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# factor x^4+64

Most people trying to factor this expression would say that it is irreducible, that is, it cannot factor at all. I will show you a trick that consist of including two terms that not appear in the original expression.

x4 + 64 = x4 + 16x2 - 16x2 + 64

The two terms 16x2 and -16x2 appear by considering the square root of x4 and by dividing the original constant by the leading exponent (64 ÷ 4 = 16). Then, you change the position of the negative term to the last position:

x4 + 16x2 - 16x2 + 64 = x4 + 16x2 + 64 - 16x2

The first three terms form a perfect square trinomial, which can be easily factored. The last term can be rewritten considering the square root concept.

x4 + 16x2 + 64 - 16x2

= (x2 + 8)(x2 + 8) - (4x)2

= (x2 + 8)2 - (4x)2

The preceding expression is a difference of two sqaures. Considering the pattern for this type of factorizaion (a2b2), a equals x2 + 8 while b = 4x. So, knowing that a2b2 = (ab)(ab), we have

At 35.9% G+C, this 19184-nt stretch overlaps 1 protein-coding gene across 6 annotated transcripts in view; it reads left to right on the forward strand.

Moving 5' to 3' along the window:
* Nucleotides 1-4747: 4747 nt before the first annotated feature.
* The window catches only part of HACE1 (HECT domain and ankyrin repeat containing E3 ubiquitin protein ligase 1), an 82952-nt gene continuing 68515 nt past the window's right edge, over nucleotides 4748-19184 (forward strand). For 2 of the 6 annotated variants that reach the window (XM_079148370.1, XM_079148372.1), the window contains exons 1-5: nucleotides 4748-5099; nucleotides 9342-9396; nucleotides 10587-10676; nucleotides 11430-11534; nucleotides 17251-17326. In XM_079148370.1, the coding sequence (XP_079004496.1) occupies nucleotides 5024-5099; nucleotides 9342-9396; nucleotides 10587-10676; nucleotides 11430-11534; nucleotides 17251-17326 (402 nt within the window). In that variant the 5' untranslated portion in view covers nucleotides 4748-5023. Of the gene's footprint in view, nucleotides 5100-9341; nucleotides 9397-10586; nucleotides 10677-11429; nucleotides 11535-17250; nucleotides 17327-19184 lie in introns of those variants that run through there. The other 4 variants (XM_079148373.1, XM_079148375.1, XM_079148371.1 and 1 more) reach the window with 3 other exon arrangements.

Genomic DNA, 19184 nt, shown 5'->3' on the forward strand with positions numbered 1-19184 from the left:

(x2 + 8)2 - (4x)2 = (x2 + 8 + 4x)(x2 + 8 - 4x),

which gives the solution to the exercise.

I'll hope that this helping tool would lead you to solve any similar type of factorization exercises.

The trick of adding and subtracting a term that doesn't appear is actually commonplace. For the factoring, I was asked for all integers x such that x^4+4 was prime. The solution was to factor it in the same way as the above: x^4+4=x^4+4x^2+4-4x^2=(x^2+2)^2-(2x)^2=(x^2+2x+2)(x^2-2x+2)=[(x+1)^2+1][(x-1)^2+1]. Clearly, both factors are >1 if x=0 or |x|>1 so the answer is just 1 and -1.

Another example is proving that sums of two squares are closed under multiplication:

9/27/2012

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